Antonio Guterres, the United Nations secretary general, welcomed more than 120 world leaders to the Red Sea resort of Sharm el-Sheikh on Sunday by publicising a report which said the past eight years are on track to be the warmest on record.
Rishi Sunak is set to deliver a speech on Monday, having reversed his decision to skip the conference. So too will his predecessor Boris Johnson, who is expected to warn against climate change “defeatism”.
In Mr Sunak’s opening address, he will say it is essential countries stick to commitments made at last year’s Cop26 summit in Glasgow, if the world is to avoid the worst impact of climate change by limiting warming to 1.5C above pre-industrial levels.
He will also argue that the transition away from fossil fuels has the potential to drive growth and deliver jobs in the new green industries of the future, while cutting off funding for Russia’s war in Ukraine.
Mr Sunak is expected to say: “The world came together in Glasgow with one last chance to create a plan that would limit global temperature rises to 1.5C. The question today is: can we summon the collective will to deliver on those promises?
“I believe we can. By honouring the pledges we made in Glasgow, we can turn our struggle against climate change into a global mission for new jobs and clean growth.
“And we can bequeath our children a greener planet and a more prosperous future. That’s a legacy we could be proud of.”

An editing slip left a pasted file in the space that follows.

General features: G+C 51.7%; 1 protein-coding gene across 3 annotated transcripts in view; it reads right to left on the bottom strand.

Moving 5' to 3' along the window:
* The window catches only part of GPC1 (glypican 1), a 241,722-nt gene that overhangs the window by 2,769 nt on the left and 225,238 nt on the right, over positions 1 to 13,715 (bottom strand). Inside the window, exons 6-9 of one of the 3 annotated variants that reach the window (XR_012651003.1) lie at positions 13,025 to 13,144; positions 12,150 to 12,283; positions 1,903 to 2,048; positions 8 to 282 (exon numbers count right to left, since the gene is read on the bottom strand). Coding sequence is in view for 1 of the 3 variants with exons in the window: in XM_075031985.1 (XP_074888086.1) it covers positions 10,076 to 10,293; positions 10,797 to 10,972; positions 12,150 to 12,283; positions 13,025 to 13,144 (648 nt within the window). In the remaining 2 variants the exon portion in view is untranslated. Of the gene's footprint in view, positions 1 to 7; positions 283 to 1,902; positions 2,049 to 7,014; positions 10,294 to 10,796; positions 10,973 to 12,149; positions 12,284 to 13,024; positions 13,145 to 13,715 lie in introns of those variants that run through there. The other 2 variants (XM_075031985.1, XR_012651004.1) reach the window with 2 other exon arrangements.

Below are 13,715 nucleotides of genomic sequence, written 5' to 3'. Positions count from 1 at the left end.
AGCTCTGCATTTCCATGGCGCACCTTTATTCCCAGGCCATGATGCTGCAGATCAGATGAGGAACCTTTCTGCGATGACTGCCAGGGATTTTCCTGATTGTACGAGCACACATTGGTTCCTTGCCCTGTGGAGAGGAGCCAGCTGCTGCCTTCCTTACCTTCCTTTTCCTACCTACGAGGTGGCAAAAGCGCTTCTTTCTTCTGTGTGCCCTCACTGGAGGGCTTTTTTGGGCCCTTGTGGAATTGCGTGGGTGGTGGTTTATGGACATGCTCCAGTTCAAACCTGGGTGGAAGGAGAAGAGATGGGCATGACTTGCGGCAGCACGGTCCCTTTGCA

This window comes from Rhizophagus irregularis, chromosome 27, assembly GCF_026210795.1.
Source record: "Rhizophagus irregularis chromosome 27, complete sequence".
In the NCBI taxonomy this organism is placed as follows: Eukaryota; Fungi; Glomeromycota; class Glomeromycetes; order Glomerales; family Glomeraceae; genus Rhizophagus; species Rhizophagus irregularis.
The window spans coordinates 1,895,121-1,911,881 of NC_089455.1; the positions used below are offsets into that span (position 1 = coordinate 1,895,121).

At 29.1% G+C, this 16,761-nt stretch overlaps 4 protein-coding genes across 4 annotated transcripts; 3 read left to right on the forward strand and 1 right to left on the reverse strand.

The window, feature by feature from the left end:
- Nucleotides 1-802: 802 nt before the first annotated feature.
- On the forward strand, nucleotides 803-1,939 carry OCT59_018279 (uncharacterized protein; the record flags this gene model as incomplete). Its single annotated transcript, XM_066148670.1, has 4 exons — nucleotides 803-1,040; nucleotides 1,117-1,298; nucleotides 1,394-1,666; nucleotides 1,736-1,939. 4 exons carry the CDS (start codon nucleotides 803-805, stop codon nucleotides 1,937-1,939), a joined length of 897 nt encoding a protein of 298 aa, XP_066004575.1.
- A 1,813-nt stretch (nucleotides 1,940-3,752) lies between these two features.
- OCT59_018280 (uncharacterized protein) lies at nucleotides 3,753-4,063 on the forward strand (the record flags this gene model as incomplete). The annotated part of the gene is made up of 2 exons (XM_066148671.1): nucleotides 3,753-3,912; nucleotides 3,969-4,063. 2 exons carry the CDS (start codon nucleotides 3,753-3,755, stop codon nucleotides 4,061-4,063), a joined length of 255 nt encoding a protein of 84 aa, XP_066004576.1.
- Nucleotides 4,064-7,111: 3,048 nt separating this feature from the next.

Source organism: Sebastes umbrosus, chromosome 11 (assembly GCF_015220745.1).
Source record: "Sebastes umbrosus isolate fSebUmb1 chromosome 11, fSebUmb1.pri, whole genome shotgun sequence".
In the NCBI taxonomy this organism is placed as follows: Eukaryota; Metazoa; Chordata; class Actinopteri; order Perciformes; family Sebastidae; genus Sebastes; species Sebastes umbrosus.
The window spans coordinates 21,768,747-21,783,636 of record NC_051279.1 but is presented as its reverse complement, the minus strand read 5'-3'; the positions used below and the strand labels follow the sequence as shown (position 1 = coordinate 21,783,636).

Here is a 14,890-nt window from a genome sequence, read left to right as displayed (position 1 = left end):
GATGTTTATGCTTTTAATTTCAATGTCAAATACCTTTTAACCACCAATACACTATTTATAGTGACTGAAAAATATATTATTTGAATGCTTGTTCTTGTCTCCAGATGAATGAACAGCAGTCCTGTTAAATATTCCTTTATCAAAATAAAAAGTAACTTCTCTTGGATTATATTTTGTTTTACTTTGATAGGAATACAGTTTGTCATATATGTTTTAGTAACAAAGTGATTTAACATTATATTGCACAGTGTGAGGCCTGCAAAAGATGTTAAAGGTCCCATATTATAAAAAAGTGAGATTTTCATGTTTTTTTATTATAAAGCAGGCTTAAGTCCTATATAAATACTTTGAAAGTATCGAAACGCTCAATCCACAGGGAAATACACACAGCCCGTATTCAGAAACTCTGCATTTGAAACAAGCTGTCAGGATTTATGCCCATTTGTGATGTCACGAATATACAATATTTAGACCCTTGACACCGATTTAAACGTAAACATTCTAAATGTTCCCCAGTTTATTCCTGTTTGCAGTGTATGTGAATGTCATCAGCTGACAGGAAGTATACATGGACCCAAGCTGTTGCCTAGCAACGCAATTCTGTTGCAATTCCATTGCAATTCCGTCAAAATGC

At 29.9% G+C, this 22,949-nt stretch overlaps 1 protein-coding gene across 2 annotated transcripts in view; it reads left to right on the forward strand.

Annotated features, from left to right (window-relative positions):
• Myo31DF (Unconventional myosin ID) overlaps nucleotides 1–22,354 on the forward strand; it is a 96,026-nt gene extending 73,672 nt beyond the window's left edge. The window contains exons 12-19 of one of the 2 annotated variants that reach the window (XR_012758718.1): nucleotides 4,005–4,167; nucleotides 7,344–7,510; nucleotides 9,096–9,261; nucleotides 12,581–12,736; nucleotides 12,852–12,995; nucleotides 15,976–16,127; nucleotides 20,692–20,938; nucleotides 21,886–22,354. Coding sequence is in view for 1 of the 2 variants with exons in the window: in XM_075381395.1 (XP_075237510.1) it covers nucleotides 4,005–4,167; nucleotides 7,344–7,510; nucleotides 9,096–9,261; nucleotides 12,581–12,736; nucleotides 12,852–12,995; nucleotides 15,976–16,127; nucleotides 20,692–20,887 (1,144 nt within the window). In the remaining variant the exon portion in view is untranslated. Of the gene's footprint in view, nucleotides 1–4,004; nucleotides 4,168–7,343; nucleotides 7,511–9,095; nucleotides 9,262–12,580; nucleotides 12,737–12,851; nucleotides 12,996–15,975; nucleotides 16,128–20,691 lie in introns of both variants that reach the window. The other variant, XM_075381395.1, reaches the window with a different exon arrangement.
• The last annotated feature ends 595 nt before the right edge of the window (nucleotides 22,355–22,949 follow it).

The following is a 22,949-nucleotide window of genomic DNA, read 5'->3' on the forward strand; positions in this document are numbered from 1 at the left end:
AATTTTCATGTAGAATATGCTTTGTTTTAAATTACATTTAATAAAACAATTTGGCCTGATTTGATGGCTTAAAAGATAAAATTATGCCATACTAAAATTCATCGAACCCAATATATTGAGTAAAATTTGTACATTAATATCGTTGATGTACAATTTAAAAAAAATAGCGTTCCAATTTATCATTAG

Downing Street said the Prime Minister will also announce a further £65.5 million for the clean energy innovation facility, which provides grants to researchers and scientists in developing countries working on clean technologies.
The UK is also committing £90 million for conservation in the Congo Basin rainforest and £65 million to support indigenous and local forest communities as Mr Sunak launches a new group to track commitments made in Glasgow on deforestation.
Mr Sunak had originally not intended to travel to Egypt, arguing his priority was to sort out the estimated £50 billion black hole in the public finances ahead of Chancellor Jeremy Hunt’s autumn statement on November 17.
But he was forced into what opposition parties called a “screeching U-turn” after coming under fire from within his own party, as well as from environmentalists questioning his commitment to the net zero agenda.
Former Prime Minister Boris Johnson will also give a speech on Monday, when he is expected to warn against allowing “defeatism” in the face of the worsening economic situation to undermine the fight against global warming.
In a rare public intervention since being ousted from No 10 earlier this year, he will insist it is still possible to achieve the goal of limiting temperature rise to 1.5C – avoiding the worst effects of climate change.
“Because the spike in oil and gas prices and the consequent global inflation, the hikes in the cost of fertiliser and food have had an impact here and everywhere, they have led some naysayers to a corrosive cynicism about net zero,” he will tell a Climate Forward event organised by The New York Times.
“We must end the defeatism that has crept in since last year. We must end Putin’s energy blackmail, we must keep up our campaign to end global dependence on hydrocarbons, and if we retain the spirit of creative and promethean optimism that we saw at Paris and Glasgow, then we can keep 1.5 alive.”